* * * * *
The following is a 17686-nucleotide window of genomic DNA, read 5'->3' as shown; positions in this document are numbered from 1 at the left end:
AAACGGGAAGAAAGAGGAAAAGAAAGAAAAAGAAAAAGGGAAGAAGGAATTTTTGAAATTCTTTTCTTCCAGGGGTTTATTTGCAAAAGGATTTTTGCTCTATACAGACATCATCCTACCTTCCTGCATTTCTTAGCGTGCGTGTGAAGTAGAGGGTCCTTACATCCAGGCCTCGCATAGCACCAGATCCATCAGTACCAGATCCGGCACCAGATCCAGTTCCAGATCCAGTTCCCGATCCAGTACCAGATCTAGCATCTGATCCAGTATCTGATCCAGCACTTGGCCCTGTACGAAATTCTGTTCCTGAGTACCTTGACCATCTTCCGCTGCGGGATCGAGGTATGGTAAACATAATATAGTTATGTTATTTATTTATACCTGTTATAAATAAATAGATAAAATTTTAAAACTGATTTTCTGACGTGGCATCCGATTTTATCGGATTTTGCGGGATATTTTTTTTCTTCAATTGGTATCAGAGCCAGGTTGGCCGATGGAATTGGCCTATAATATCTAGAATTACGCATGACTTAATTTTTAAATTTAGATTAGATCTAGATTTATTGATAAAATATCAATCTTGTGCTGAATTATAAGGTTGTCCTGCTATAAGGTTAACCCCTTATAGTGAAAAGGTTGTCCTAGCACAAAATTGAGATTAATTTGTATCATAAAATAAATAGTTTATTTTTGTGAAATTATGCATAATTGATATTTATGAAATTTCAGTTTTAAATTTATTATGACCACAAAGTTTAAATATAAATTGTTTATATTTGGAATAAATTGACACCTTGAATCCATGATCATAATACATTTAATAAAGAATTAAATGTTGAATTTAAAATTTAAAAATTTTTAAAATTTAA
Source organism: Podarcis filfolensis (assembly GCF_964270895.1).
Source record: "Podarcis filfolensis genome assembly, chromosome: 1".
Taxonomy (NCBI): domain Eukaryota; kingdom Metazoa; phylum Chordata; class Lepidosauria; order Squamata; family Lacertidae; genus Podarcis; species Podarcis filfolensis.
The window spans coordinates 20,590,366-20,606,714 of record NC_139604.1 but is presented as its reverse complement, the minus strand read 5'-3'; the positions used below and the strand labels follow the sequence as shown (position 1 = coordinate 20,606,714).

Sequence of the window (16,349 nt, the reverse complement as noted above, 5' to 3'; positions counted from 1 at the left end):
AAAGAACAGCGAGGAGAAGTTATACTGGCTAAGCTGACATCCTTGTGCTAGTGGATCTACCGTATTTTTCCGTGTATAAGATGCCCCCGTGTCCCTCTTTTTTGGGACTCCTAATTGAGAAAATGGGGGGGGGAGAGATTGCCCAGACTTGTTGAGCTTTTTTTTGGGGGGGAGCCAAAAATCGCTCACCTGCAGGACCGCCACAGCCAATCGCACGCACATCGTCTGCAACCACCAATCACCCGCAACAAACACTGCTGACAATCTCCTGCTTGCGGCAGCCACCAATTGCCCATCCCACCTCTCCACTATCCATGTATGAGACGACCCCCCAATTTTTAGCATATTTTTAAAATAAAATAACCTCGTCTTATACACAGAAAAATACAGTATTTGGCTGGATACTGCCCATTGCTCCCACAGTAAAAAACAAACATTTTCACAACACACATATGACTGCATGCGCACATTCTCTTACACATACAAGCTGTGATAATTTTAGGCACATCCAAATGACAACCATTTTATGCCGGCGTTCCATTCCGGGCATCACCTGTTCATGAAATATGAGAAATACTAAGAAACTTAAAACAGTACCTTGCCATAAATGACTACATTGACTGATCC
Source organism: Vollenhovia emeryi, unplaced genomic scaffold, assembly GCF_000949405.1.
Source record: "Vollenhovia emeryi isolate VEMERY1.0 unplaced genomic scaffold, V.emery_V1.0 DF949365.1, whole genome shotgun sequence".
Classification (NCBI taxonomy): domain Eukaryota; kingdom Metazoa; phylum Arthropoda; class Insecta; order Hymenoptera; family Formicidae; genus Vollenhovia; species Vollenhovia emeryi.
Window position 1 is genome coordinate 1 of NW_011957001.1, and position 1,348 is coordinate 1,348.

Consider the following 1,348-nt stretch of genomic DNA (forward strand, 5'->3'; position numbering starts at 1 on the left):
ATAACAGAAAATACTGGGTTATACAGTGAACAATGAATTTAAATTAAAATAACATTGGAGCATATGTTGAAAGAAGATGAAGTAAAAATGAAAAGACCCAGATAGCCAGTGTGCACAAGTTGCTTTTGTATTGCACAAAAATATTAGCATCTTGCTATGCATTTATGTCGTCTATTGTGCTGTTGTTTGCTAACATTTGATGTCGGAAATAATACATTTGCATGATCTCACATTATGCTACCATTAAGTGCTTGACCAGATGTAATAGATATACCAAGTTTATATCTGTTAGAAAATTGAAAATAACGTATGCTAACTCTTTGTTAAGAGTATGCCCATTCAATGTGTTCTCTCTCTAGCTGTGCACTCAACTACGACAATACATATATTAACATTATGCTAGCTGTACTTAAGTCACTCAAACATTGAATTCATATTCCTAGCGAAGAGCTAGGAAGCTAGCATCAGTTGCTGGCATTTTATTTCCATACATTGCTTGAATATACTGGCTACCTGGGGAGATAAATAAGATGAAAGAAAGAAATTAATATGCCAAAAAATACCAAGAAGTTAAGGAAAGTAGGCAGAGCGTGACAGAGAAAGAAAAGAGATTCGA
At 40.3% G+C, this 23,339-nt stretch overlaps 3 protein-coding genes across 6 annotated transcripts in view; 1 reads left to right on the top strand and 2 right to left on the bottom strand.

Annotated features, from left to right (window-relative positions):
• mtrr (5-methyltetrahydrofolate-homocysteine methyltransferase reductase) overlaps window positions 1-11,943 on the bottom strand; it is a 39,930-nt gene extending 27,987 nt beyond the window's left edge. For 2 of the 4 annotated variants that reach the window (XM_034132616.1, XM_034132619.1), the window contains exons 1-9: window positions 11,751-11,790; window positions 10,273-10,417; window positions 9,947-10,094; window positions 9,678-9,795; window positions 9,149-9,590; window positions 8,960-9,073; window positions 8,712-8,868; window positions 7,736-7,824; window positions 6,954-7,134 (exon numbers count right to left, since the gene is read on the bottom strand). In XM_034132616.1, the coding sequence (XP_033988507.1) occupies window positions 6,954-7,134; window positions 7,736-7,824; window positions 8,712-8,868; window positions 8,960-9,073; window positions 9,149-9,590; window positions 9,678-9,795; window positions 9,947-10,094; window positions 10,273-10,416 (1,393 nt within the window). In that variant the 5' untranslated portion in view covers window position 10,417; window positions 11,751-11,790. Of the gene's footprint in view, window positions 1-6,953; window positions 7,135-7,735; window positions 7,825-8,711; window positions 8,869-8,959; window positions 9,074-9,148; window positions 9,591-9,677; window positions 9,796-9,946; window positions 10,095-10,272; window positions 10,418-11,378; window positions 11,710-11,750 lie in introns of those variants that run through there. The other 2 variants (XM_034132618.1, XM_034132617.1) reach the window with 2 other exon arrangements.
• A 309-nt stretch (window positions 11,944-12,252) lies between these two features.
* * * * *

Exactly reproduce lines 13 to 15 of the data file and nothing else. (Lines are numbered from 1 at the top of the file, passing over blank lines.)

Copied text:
Consider the following 1,348-nt stretch of genomic DNA (forward strand, 5'->3'; position numbering starts at 1 on the left):
ATAACAGAAAATACTGGGTTATACAGTGAACAATGAATTTAAATTAAAATAACATTGGAGCATATGTTGAAAGAAGATGAAGTAAAAATGAAAAGACCCAGATAGCCAGTGTGCACAAGTTGCTTTTGTATTGCACAAAAATATTAGCATCTTGCTATGCATTTATGTCGTCTATTGTGCTGTTGTTTGCTAACATTTGATGTCGGAAATAATACATTTGCATGATCTCACATTATGCTACCATTAAGTGCTTGACCAGATGTAATAGATATACCAAGTTTATATCTGTTAGAAAATTGAAAATAACGTATGCTAACTCTTTGTTAAGAGTATGCCCATTCAATGTGTTCTCTCTCTAGCTGTGCACTCAACTACGACAATACATATATTAACATTATGCTAGCTGTACTTAAGTCACTCAAACATTGAATTCATATTCCTAGCGAAGAGCTAGGAAGCTAGCATCAGTTGCTGGCATTTTATTTCCATACATTGCTTGAATATACTGGCTACCTGGGGAGATAAATAAGATGAAAGAAAGAAATTAATATGCCAAAAAATACCAAGAAGTTAAGGAAAGTAGGCAGAGCGTGACAGAGAAAGAAAAGAGATTCGA
At 40.3% G+C, this 23,339-nt stretch overlaps 3 protein-coding genes across 6 annotated transcripts in view; 1 reads left to right on the top strand and 2 right to left on the bottom strand.